President Marcos, Kishida OK talks for security aid program

Helen Flores - The Philippine Star
President Marcos, Kishida OK talks for security aid program
President Marcos welcomes Japanese Prime Minister Fumio Kishida at Malacañang yesterday. Inset shows the visiting Japanese leader signing the guest book beside Marcos as Japanese First Lady Yuko Kishida and First Lady Liza Araneta Marcos look on.

Philippines, Japan working on military access deal

MANILA, Philippines — Japan has launched its first-ever overseas security assistance program, with the Philippines as the first recipient.

Details of the official security assistance (OSA) program will still have to be finalized, but it was officially launched with the exchange of notes last night witnessed by President Marcos and visiting Japan Prime Minister Fumio Kishida at Malacañang.

The two countries are also set to begin negotiations for a so-called reciprocal access agreement (RAA), which will serve as legal cover for the holding of military exercises and other security activities between the two countries.

An initial grant of 600 million yen (about P235 million) will be provided under the OSA, with the exchange of notes signed by Foreign Secretary Enrique Manalo and Japanese Ambassador Koshikawa Kazuhiko.

The RAA is similar to the Visiting Forces Agreement that the Philippines has with the United States and Australia. It will be the third RAA for Japan after similar arrangements with Australia and the United Kingdom went into force this year.

“This OSA will further enhance the military capacities of our countries, including the Philippines, which shares common security concerns with Japan,” Marcos said in a joint press conference with Kishida.

On the RAA, he said, “we are cognizant of the benefits of having this arrangement, both to our defense and military personnel, and to maintaining peace and stability in our region.”

Kishida said Japan is deepening its security cooperation with the Philippines in light of the “increasingly severe and complex international situation.”

“We share the serious concerns about the situation in the East China Sea and the South China Sea. And that attempt to unilaterally change the status quo by force is unacceptable.”

Under the OSA, Japan is providing the Armed Forces of the Philippines with a coastal surveillance radar system for the Navy, maritime

 patrol vessels along with other equipment that can promote safety and security in the South China Sea.

“Maritime domain awareness capability of the Philippines’ Department of National Defense will be enhanced,” Japanese Cabinet Secretary for Public Affairs Noriyuki Shikata told The STAR in an interview yesterday.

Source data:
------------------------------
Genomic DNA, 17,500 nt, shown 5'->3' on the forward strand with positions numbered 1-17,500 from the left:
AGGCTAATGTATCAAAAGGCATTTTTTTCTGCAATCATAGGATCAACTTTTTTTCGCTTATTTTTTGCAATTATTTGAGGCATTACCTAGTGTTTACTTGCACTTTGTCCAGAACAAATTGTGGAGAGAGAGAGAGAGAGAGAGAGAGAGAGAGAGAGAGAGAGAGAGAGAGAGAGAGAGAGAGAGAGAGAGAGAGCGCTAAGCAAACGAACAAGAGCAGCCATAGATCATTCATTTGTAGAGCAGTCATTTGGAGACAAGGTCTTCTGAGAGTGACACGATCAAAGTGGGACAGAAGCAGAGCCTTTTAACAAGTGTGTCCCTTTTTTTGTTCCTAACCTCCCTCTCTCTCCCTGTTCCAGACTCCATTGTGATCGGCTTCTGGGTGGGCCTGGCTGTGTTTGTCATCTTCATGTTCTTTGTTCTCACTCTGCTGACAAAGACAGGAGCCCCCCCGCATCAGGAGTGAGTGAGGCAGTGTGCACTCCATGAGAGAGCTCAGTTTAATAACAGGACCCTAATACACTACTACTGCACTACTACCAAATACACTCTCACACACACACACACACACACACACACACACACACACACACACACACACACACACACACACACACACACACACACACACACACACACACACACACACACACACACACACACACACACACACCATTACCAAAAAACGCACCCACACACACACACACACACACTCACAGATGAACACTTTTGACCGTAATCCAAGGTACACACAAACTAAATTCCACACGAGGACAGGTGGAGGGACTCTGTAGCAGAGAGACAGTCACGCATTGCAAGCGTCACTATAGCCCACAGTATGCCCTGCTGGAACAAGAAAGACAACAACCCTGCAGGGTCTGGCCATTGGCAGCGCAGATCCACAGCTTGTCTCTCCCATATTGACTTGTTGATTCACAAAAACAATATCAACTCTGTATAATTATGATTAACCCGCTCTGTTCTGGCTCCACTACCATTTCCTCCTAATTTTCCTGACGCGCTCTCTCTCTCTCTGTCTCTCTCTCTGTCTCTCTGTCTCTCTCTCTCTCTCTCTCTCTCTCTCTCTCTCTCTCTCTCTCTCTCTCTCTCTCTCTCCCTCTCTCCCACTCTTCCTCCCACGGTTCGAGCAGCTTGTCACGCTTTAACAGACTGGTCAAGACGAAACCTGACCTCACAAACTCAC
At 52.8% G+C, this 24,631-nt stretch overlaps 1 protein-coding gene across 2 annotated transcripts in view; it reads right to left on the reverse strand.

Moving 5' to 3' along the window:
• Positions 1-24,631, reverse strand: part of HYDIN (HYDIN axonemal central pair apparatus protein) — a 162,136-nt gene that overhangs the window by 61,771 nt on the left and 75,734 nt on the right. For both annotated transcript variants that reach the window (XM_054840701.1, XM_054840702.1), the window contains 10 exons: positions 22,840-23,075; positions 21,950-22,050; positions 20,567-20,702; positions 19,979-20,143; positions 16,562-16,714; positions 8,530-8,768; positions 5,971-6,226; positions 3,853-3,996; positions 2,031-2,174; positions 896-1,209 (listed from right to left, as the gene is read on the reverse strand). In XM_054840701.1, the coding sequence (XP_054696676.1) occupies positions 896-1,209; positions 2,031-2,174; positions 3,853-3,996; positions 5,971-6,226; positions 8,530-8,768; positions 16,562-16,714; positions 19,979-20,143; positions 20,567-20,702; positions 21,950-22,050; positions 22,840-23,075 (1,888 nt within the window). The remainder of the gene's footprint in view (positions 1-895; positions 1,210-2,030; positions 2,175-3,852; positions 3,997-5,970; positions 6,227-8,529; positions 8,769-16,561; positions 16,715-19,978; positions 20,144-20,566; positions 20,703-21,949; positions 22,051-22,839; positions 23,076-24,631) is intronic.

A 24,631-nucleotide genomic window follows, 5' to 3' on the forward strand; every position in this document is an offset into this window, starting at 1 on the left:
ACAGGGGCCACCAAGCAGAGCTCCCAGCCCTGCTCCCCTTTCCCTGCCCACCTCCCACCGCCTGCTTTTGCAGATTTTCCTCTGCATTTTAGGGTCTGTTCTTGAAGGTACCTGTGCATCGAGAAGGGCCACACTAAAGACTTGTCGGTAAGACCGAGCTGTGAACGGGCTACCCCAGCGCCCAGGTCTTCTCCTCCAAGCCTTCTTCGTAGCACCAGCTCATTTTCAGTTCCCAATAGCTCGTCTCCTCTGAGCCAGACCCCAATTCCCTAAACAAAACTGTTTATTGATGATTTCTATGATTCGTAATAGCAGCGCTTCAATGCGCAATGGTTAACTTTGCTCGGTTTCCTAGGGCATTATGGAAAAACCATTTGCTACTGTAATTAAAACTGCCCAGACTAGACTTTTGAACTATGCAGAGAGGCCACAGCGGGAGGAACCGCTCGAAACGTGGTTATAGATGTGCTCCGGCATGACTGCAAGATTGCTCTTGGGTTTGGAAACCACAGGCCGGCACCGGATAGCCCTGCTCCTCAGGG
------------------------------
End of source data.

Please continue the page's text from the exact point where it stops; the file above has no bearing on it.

Other candidate countries for Japan’s OSA are Malaysia, which Kishida will be visiting after his brief trip to the Philippines, as well as Bangladesh and Fiji, Shikata said.

“We think this will be conducive to our broader national security efforts,” he said. “We are doing this for defensive purposes and for regional stability.”

Transport Secretary Jaime Bautista, whose department has jurisdiction over the Philippine Coast Guard, said the government is considering the acquisition of five 97-meter patrol vessels for the PCG from Japan under concessional terms.

The five will be as large as the two biggest vessels of the PCG, Bautista told The STAR yesterday.

Shikata said the idea for an OSA, which is the security counterpart of Japan’s official development assistance, germinated within the past two years under Kishida’s leadership. Japan is the largest source of ODA for the Philippines.

The national security strategy of Japan under Kishida has evolved amid the emerging security environment that has become “more complex and challenging,” Shikata said, and the OSA “makes sense.”

Senate Majority Leader Joel Villanueva cited the significance of Kishida’s visit in an interview with reporters via Zoom.

“Japan is here providing coastal radar systems and patrol vessels to the Philippines to bolster our surveillance capabilities. It’s starting now. In fact, they provided assistance, they sponsored our personnel’s trip for technical assistance and training. So that’s what we see. This is a big thing, especially with the challenges we are facing in WPS,” Villanueva said, referring to the West Philippine Sea.

“If you recall, in February of this year, the Japanese Prime Minister pledged to provide us roughly P250 billion in aid over the next two years,” Villanueva added.

Congress will convene in joint session today for Kishida’s address – the first ever by a Japanese prime minister before the Philippine Congress.

After his two-day visit to Manila, Kishida will fly to Malaysia.

In a post on X, the PM’s Office said Kishida’s visit to the Philippines and Malaysia and his meetings with the leaders of the two countries were aimed at “strengthening cooperation and deepening collaboration for the Commemorative Summit for the 50th Year of ASEAN-Japan Friendship and Cooperation in December this year.”

Like the Philippines, Japan also has a territorial dispute with China over the Senkaku Islands in the East China Sea.

President Marcos undertook an official visit to Tokyo on Feb. 8-12 this year, sealing $13 billion worth of agreements seen to yield thousands of jobs for Filipinos. — Cecille Suerte Felipe

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